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Reasons for kicking out pupils ‘much too varied’

A WIDE-RANGING review of school exclusions has found ‘too much variation’ in pupils kicked out of school.

Education secretary Damian Hinds said the government would begin implementing the 30 recommendations made by former Conservative minister Edward Timpson, whose long-awaited report into school exclusions is published today.

They include measures to make sure schools are accountable for exam results of pupils they exclude and to tackle off-rolling, where children are removed from the school register without being formally excluded.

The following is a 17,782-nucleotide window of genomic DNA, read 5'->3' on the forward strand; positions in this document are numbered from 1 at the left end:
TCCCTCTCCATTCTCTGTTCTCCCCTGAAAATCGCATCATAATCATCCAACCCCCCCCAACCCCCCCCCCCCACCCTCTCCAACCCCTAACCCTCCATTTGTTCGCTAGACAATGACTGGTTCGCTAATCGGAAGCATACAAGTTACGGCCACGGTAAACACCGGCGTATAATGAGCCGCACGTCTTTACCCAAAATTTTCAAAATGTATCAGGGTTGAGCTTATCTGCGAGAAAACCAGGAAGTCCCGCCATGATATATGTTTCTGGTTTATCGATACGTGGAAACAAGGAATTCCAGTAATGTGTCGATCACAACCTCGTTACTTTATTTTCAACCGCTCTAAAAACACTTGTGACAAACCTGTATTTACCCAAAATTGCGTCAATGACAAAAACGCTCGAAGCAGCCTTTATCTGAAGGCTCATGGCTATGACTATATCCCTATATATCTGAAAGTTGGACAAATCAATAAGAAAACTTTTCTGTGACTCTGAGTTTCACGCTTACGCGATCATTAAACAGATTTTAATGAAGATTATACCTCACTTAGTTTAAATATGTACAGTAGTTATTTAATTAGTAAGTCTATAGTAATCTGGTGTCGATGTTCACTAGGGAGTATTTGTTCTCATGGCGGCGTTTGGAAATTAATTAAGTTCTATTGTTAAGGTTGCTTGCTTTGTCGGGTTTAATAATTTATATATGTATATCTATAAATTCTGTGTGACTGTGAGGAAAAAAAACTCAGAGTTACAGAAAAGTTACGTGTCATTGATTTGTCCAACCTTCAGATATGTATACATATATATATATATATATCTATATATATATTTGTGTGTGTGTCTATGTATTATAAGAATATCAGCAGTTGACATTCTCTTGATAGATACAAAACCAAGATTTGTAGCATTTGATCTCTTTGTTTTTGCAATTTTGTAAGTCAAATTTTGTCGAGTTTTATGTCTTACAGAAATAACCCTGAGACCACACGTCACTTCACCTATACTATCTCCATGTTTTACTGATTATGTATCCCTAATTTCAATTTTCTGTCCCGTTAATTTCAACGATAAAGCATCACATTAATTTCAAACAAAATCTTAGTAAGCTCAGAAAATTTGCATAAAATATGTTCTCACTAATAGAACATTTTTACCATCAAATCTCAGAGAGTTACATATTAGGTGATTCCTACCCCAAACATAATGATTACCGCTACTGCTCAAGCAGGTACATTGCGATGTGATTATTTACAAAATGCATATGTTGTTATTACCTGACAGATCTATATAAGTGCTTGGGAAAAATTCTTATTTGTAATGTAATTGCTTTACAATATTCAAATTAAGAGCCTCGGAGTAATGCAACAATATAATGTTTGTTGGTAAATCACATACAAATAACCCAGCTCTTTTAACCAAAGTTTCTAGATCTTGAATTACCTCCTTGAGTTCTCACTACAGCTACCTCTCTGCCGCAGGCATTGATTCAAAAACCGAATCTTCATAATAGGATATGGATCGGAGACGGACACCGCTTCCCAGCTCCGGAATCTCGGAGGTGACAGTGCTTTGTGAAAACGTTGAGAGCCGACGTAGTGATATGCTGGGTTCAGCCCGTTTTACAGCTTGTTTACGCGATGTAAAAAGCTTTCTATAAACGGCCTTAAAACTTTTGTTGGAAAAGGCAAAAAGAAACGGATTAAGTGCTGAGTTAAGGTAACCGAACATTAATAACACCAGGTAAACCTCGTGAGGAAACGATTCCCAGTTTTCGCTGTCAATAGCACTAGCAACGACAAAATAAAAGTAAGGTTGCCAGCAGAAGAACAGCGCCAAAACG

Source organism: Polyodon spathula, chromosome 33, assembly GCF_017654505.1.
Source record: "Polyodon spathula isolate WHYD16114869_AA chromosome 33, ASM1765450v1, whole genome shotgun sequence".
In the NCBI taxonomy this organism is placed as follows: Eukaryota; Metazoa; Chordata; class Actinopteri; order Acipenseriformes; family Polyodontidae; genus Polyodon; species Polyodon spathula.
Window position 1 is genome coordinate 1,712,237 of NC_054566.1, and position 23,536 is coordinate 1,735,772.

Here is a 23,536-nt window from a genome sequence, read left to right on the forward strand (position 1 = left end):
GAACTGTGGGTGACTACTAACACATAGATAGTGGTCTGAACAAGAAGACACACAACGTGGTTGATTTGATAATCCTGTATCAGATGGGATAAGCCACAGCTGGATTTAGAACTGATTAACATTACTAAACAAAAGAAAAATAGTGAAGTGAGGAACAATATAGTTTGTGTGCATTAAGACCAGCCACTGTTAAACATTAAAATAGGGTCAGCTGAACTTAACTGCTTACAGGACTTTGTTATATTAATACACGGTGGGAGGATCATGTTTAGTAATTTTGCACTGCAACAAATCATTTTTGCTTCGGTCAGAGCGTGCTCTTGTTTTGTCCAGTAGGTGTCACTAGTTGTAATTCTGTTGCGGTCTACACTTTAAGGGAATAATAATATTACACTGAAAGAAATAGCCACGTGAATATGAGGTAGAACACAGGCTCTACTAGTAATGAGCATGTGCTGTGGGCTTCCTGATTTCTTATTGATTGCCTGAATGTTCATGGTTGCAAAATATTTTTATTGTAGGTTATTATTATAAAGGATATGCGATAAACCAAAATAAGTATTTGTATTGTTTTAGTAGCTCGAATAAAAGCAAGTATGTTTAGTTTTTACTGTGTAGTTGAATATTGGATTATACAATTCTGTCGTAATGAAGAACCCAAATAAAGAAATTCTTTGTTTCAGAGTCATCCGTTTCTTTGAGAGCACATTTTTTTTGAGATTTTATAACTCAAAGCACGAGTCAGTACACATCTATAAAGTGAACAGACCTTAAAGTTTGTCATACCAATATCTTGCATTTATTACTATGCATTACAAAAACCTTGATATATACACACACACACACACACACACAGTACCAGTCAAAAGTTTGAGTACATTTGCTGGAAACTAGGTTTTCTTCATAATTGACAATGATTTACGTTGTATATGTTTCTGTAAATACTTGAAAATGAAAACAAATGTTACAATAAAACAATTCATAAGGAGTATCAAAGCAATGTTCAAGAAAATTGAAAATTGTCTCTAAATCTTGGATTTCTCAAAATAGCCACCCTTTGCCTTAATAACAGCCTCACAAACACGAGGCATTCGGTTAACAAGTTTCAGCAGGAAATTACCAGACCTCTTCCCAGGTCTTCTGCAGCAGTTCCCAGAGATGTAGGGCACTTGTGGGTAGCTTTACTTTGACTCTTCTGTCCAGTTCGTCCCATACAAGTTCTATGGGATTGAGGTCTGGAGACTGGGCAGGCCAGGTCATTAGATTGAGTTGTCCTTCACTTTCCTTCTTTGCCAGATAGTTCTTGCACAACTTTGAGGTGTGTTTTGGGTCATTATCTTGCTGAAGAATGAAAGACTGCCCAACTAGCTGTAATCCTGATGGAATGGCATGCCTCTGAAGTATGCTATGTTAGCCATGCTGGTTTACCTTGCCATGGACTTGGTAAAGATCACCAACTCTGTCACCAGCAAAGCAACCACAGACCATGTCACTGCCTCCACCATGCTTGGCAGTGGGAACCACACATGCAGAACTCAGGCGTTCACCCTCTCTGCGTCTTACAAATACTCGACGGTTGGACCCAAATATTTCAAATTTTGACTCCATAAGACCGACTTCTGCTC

Mr Timpson said: ‘Exclusion from school should never mean exclusion from education. I have found too much variation in the use of exclusions and too many missed opportunities for children to remain in the education that best suits their needs.’

Overall, 0.1 per cent of the 8million children in schools in England were permanently excluded in 2016/17 — an average of 40 a day — the highest figure since 2007/8. A total of 78 per cent were children who had special educational needs or were eligible for free school meals. Black Caribbean were among those who saw higher rates.

Earlier this year, London mayor Sadiq Khan and eight Police and Crime Commissioners said excluded youngsters were being ‘sucked into criminality’.

Mr Timpson said it would be wrong to suggest exclusion causes crime but it indicated ‘a higher risk of exposure to and involvement in crime’.